Daniel Hope explores the history of the violin.

Daniel Hope explores the history of the violin.

International violinist Daniel Hope examines the mysteries of the violin. No one knows who invented it and it was often seen as the Devil's instrument, certainly one that most resembles the human voice and thought at one time to be able to steal men's souls. Exploring its history, Hope offers up his own thoughts on the violin's musical DNA, what he calls the 'soul and feeling of the violin' that can be traced back to countries as diverse as Mongolia, China, India and Arabia. As well as featuring music from the four corners of the world, the programme looks at the transformation of the bow as a tool of war to an instrument of music. And there's a rare chance for Daniel to get his hands on an early instrument built by a descendant of the Father of the Violin, Andrea Amati, on which he plays excerpts from the earliest published violin sonata, written in 1610.


Anne Sebba tells the story of celebrated concert pianist Harriet Cohen, considered to be one of the most intriguing musical figures of the 20th Century. A musician with a vast repertoire, she have more first performances of works than any other pianist of her day, but is scarcely known today.

Long-fascinated by Cohen's story, Anne has read the 3,000 letters bequeathed to the British library to try to understand how Cohen's tempestuous private life impacted on her public performing life. Some music critics believe she was the inspiration for much of Bax's finest music. Others claim that she was jealous and possessive and responsible for preventing many of his pieces becoming better known.

Anne Sebba tells the story of celebrated concert pianist Harriet Cohen.


Tom Service delves into Ravel's La valse, considered to be one of the most original and enigmatic works in all music.

While it is presented as a charming Viennese waltz in the style of Johann Strauss, La valse begins first to dismantle the form, and then finally to take an orchestral sledgehammer to it. Ravel refused to be drawn on what prompted this violent and exhilarating work, but some have taken the view that it is a perfect picture of an out-of-control Europe heading inexorably towards the Second World War.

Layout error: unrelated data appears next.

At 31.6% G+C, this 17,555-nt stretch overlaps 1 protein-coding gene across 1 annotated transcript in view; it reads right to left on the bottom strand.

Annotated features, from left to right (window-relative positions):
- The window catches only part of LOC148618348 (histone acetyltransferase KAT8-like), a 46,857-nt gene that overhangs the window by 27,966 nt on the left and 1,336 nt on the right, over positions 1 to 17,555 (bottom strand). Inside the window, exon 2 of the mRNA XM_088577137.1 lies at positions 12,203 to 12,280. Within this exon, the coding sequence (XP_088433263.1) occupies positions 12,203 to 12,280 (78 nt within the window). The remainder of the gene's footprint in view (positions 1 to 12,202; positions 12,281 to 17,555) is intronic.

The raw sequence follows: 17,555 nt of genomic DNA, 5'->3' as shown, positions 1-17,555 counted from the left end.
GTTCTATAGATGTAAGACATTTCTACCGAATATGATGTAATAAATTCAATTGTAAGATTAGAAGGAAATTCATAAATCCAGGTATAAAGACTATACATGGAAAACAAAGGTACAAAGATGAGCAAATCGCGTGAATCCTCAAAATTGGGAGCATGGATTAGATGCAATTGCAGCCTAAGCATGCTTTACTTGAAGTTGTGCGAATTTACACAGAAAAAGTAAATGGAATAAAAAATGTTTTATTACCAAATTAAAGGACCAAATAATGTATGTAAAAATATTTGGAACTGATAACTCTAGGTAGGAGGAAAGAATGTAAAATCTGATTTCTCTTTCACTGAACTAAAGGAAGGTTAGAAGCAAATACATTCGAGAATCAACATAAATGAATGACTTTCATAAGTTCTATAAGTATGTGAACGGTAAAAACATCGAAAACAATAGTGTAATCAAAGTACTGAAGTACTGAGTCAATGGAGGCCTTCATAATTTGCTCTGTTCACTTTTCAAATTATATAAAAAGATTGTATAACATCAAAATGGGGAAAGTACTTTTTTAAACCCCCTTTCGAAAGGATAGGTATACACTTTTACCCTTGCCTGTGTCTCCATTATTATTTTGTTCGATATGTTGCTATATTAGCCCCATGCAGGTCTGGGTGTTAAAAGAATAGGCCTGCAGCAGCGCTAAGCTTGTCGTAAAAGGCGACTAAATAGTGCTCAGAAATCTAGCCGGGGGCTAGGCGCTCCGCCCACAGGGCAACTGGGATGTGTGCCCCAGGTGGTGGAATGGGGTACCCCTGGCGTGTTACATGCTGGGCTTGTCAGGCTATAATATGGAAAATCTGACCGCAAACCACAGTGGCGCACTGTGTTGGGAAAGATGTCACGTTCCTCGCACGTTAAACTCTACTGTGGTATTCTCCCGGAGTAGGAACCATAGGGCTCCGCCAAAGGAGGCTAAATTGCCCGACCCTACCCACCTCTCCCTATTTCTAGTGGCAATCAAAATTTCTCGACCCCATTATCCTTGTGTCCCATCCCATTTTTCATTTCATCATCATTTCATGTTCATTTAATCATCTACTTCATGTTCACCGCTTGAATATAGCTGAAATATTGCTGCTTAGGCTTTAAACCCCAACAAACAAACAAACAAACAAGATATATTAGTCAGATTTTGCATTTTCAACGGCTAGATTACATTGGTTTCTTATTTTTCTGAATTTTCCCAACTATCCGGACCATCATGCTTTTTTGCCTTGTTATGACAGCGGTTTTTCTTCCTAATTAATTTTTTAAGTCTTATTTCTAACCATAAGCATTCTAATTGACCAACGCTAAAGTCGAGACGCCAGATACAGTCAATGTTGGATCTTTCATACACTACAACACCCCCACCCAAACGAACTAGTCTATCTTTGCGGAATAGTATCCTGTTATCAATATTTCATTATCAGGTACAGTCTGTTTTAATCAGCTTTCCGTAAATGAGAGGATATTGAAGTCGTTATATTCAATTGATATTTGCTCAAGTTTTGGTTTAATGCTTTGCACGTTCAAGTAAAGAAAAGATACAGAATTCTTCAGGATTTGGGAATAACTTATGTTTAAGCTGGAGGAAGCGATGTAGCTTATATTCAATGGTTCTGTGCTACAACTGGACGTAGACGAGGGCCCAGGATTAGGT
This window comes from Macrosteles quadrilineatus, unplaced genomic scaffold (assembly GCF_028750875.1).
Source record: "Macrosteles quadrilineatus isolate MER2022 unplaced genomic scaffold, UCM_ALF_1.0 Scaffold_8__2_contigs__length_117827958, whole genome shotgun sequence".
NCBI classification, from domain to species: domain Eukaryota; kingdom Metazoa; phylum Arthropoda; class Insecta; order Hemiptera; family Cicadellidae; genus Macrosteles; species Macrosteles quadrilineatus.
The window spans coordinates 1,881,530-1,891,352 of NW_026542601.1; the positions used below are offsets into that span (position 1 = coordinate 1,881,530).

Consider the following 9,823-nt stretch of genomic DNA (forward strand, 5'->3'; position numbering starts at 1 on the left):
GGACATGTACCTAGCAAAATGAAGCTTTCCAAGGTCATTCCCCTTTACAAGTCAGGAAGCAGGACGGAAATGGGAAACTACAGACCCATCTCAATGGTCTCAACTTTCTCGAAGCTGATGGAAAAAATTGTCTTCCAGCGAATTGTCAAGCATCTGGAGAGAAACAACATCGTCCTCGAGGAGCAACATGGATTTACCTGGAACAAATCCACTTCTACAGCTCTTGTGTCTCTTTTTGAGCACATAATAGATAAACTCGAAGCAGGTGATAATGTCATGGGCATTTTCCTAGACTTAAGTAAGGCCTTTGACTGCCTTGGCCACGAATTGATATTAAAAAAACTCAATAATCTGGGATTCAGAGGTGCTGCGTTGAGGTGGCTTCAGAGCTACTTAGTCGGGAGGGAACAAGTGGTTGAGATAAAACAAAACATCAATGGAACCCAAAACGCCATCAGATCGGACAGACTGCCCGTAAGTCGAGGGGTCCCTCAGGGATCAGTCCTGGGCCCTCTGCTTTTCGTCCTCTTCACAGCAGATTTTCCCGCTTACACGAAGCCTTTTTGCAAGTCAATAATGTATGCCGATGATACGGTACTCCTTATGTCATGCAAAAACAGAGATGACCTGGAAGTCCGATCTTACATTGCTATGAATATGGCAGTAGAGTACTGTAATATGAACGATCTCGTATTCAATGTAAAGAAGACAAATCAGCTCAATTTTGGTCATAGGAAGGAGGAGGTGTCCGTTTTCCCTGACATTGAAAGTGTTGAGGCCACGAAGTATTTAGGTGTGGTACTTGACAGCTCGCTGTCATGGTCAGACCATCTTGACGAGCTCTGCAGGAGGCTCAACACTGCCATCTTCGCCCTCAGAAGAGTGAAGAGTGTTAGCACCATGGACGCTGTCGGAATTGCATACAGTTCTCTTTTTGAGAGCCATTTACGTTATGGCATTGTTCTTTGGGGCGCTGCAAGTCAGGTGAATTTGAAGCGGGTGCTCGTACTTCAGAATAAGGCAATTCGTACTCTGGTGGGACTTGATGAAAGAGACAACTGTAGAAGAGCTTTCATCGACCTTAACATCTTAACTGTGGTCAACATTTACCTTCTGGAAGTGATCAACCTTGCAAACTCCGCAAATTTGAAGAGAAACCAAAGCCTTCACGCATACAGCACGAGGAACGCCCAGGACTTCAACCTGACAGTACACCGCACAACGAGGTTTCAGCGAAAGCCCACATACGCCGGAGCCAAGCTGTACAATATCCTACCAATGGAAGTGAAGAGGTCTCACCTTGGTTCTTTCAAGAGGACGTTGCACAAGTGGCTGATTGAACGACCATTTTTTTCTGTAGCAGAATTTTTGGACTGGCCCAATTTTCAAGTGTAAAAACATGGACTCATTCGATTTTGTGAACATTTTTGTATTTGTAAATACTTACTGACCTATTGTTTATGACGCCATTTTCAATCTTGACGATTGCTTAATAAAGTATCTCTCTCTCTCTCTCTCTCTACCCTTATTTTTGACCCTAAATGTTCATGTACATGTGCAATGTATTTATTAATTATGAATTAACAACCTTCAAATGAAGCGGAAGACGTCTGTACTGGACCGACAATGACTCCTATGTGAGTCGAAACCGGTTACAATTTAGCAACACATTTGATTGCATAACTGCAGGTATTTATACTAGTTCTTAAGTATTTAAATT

With contributions from conductor Eliahu Inbal, composer George Benjamin, Ravel biographer Roger Nichols and David Lamaze, who claims to have discovered in La valse a hidden clue to its composer's intent.

Tom Service looks at the dark beauty of Ravel's masterpiece La valse.


Rob Cowan explores the attraction of composers to the poetry of Walt Whitman.

Whitman's poetry has inspired many musical works, with around 1,200 vocal and instrumental settings, by figures including Vaughan Williams, Delius, Bernstein, Ives, Weill, Hindemith, Holst and John Adams.

Some of the earliest settings were by English composers, who saw in his work the possibility of liberation from Victorian jingoism. He represented optimism and renewal - a celebration of free speech and free love. Whitman's poetry also became a potent force during the Second World War for both Weill and Hindemith.

Weaving together readings of his poetry with some of the music, the programme also includes contributions from David Reynolds, author of Walt Whitman's America, on the influence of music on the poet's verse; M Wynn Thomas on the radical qualities of his poetry; and Jack Sullivan on musical responses to Whitman.

Charles Valentin Alkan20090425